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Laryngoscope. 2010 Mar;120(3):643-8. doi: 10.1002/lary.20758.

Severe obstructive sleep apnea: sleepy versus nonsleepy patients.

Author information

1
Sleep Disorders Unit, Loewenstein Hospital-Rehabilitation Center, Raanana, Israel. arieo@clalit.org.il

Abstract

OBJECTIVES/HYPOTHESIS:

To compare demographic and polysomnographic data of sleepy versus nonsleepy severe obstructive sleep apnea (OSA) patients according to the Epworth Sleepiness Scale (ESS).

STUDY DESIGN:

Retrospective cohort.

METHODS:

Six hundred forty-four consecutive severe (apnea-hypopnea index [AHI] >or= 30) adult OSA patients who underwent a polysomnographic evaluation in our sleep disorders unit. ESS data were available in 569 (88.3%). Three hundred twenty-seven (57.5%) patients had ESS > 10.

RESULTS:

Sleepy severe OSA patients are slightly younger and more obese than nonsleepy patients. These sleepy patients have shorter sleep latency and lower percentage of slow wave sleep. They consistently show a higher AHI, both supine and lateral AHI, have a higher number of short arousals, and a higher arousal index. They also have higher snoring loudness in the supine and both lateral positions and a lower minimal SaO(2) in rapid eye movement and non-rapid eye movement sleep. After adjusting for confounders, a logistic regression model points to apnea index as a significant prognostic factor for excessive daytime sleepiness.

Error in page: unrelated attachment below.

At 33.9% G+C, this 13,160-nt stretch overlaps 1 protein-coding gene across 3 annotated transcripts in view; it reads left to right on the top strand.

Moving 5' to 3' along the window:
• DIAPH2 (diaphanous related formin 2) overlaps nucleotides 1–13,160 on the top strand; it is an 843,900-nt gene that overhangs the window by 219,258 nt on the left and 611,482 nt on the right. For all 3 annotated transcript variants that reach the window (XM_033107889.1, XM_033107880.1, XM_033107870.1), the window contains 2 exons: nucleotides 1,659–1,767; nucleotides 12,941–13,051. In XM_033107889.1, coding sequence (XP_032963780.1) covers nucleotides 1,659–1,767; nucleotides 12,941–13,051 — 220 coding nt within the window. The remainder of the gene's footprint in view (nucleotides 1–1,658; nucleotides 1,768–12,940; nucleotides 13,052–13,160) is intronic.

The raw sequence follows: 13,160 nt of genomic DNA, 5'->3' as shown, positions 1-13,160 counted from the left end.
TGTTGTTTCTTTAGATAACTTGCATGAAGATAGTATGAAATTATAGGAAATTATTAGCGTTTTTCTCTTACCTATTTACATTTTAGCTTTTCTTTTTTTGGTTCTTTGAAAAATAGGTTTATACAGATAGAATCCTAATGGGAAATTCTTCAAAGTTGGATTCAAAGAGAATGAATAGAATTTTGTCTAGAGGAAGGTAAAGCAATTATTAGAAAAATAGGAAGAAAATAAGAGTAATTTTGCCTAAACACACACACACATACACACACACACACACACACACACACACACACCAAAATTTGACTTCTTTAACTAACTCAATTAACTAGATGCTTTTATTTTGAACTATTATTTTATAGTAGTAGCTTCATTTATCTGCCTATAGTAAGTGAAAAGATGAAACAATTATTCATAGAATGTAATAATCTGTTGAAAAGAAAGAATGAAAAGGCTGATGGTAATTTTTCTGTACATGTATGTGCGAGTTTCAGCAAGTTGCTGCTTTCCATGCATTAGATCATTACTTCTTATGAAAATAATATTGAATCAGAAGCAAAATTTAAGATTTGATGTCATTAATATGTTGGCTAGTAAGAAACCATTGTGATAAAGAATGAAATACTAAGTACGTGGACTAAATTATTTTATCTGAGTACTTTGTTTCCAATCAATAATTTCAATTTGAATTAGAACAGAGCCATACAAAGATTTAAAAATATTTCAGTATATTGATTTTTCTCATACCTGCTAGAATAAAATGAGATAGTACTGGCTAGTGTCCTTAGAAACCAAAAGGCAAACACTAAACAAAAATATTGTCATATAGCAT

CONCLUSIONS:

Severe OSA sleepy patients have a syndrome that is significantly more severe than nonsleepy patients. Sleepy patients have worse sleep-related breathing parameters, and their sleep patterns are lighter and more fragmented than nonsleepy patients. Apnea index appears as an important prognostic factor for excessive daytime sleepiness.

PMID:
19941283
DOI:
10.1002/lary.20758
[Indexed for MEDLINE]

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